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Dr. Andrea Gaughan was recently awarded funding in collaboration with Dr. Andrew Mehring (UofL Biology) from the Kentucky Water Resources Research Institute for a new project, "It’s not easy being green: rapid assessment of wetland carbon source-sink status through remote sensing." Over the course of the one-year project, we will explore the viability of different types of high resolution remotely sensed data to be used as indicators to determine wetland greenhouse gas source and sink status across Jefferson County. The ultimate goal will be to get a sense of "hotspots" for wetland GHG emissions and associated wetland characteristics for those areas.
Urban analytics is an emerging field that incorporates city theories, urban informatics, and data science. The newly designed Urban Analytics Track prepares students to engage and assess the increasing abundance and availability of data to address various urban issues, such as air, water, and land pollution, urban heat island, transportation and mobility, crimes, public health, inadequate housing options, and disparities in access to urban services. This track brings the Department’s recognized strengths and expertise in data analysis and geospatial technologies and provide students with both theoretical knowledge and practical tools necessary to understand and solve urban problems.
Dr. Charlie Zhang and colleagues have recently two new articles in high-ranking journals including Exposure and Health and Environmental Research . In addition, Dr. Zhange advises two students who have also recently led publications. Mr Gregory Hess – Geography and Environmental Sciences and Ms. Janna Meiman – School of Medicine have recently published articles in International Journal of Applied Geospatial Research and Prenatal Diagnosis .
Dr. Wei Song co-authored a recent publication in the geography flagship journal, Annals of the American Association of Geographers. The article presents a study on the spatial patterns and evolution of urbanization in China using geospatial technologies and nighttime light satellite information and the spatial structure of economic activities using a network-based approach.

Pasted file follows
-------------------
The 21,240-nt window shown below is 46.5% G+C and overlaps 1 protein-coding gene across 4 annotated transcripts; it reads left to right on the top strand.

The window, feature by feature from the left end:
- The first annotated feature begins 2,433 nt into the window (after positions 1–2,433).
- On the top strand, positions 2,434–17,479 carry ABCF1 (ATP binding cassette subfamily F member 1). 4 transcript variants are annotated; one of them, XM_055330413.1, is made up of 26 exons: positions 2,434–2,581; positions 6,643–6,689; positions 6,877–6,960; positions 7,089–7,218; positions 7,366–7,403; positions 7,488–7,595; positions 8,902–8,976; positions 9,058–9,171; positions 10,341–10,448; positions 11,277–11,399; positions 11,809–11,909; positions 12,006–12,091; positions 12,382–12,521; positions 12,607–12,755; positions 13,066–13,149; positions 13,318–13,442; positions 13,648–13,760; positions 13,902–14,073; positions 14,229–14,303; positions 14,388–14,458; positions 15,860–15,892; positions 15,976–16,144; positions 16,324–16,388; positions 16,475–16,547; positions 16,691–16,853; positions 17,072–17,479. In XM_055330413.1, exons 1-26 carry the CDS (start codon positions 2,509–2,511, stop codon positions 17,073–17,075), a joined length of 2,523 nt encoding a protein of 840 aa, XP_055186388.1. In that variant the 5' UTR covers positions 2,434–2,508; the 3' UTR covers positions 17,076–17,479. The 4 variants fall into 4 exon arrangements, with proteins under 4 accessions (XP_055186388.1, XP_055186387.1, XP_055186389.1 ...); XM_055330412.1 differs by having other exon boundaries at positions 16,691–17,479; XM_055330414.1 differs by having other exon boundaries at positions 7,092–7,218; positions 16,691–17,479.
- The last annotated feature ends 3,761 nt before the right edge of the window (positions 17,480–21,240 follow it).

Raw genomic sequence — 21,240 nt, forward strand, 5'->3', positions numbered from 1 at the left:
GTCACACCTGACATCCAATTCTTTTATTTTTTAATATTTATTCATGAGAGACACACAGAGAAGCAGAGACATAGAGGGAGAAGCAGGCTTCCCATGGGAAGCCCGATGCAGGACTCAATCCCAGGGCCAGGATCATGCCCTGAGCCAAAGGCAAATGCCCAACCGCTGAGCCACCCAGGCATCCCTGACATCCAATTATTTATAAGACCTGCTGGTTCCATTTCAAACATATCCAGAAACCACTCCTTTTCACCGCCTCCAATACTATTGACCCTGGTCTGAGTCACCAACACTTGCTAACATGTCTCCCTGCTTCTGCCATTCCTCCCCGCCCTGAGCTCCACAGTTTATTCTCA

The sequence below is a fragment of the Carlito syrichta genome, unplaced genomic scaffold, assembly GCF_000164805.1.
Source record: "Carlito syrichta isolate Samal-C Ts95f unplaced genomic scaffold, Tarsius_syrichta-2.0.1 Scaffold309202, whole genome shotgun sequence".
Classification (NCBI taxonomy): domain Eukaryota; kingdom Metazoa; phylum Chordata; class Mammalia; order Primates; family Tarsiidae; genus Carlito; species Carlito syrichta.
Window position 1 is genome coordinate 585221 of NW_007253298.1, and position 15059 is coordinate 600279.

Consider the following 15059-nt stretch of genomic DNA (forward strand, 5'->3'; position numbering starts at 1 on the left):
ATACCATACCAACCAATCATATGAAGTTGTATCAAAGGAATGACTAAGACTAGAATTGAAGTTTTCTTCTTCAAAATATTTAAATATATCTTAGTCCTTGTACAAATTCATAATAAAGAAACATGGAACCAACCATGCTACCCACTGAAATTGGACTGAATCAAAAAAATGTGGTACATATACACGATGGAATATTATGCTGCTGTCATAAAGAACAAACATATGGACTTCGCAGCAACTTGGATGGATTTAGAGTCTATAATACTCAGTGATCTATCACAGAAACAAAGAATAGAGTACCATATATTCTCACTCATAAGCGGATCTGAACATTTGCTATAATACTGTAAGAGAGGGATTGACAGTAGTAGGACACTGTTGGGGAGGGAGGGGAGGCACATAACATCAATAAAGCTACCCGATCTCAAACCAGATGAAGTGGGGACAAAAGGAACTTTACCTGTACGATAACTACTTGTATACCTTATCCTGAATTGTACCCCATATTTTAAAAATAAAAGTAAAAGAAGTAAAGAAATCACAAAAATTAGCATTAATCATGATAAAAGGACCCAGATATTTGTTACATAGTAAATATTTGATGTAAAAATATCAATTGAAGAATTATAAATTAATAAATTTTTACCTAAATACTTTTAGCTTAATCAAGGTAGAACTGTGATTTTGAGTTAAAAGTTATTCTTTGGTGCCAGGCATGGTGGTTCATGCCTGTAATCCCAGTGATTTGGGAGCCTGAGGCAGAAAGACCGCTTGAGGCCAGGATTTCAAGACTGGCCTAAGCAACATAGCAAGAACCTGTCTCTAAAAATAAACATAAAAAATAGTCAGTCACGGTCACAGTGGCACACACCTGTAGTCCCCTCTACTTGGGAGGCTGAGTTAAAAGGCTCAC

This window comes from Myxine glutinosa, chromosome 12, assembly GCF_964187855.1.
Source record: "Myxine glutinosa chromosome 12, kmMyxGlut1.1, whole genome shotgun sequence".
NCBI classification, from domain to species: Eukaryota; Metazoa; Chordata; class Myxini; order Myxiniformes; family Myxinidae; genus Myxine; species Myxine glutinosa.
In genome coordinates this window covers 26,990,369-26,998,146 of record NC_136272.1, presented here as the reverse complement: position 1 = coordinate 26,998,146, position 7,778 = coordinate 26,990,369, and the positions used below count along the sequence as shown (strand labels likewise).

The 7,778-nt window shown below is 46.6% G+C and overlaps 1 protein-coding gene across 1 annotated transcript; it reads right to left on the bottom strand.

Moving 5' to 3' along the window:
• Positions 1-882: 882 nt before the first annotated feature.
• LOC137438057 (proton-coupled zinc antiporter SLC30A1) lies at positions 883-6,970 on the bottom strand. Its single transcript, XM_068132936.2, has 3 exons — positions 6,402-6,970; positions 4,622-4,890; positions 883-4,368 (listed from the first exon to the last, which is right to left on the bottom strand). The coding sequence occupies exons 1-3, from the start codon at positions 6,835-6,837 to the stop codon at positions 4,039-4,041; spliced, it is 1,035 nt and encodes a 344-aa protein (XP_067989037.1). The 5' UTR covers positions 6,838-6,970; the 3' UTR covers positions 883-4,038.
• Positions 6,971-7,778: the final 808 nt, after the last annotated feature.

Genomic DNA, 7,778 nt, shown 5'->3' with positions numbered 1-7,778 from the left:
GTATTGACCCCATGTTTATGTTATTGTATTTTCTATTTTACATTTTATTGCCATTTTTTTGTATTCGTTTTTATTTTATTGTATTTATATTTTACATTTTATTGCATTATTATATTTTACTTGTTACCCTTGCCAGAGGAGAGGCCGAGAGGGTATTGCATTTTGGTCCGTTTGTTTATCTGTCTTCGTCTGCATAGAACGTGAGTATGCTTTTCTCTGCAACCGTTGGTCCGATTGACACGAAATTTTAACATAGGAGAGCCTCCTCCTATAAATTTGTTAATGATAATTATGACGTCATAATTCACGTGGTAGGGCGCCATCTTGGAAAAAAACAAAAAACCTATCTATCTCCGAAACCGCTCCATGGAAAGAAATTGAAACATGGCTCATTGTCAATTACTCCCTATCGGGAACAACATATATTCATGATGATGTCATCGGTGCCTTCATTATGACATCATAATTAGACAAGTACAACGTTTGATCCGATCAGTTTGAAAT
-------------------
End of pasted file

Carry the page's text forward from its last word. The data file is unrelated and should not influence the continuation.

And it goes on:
Dr. Maegen Rochner has a new publication out with colleagues in the Journal of Vegetation Science that examines drivers of forest change in Yellowstone National Park. Their study "highlights the interplay between succession, forest disturbances and climate-related growth responses in driving forest compositional change in subalpine and treeline environments."
Ms. Laura Krauser (ULCGIS Research Coordinator) along with co-authors with Drs. Forrest Stevens and Andrea Gaughan and Vietnamese colleagues, also published this year an article in the prestigious geography journal, Annals of the American Association of Geographers that uses remote sensing and household interviews to characterize a changing agricultural landscape associated with dragon fruit cultivation in southern Vietnam.
Dr. Margath Walker recently published the book Spatializing Marcuse: Critical Theory for Contemporary Times. The book is a fresh appraisal of philosopher Herbert Marcuse’s work foregrounding the geographical aspects of one of the leading social and political theorists of the 20th century. Margath A. Walker considers how Marcusean philosophies might challenge the way we think about space and politics by drawing on examples from contemporary geopolitics, digital infrastructure, and issues like resistance and immigration.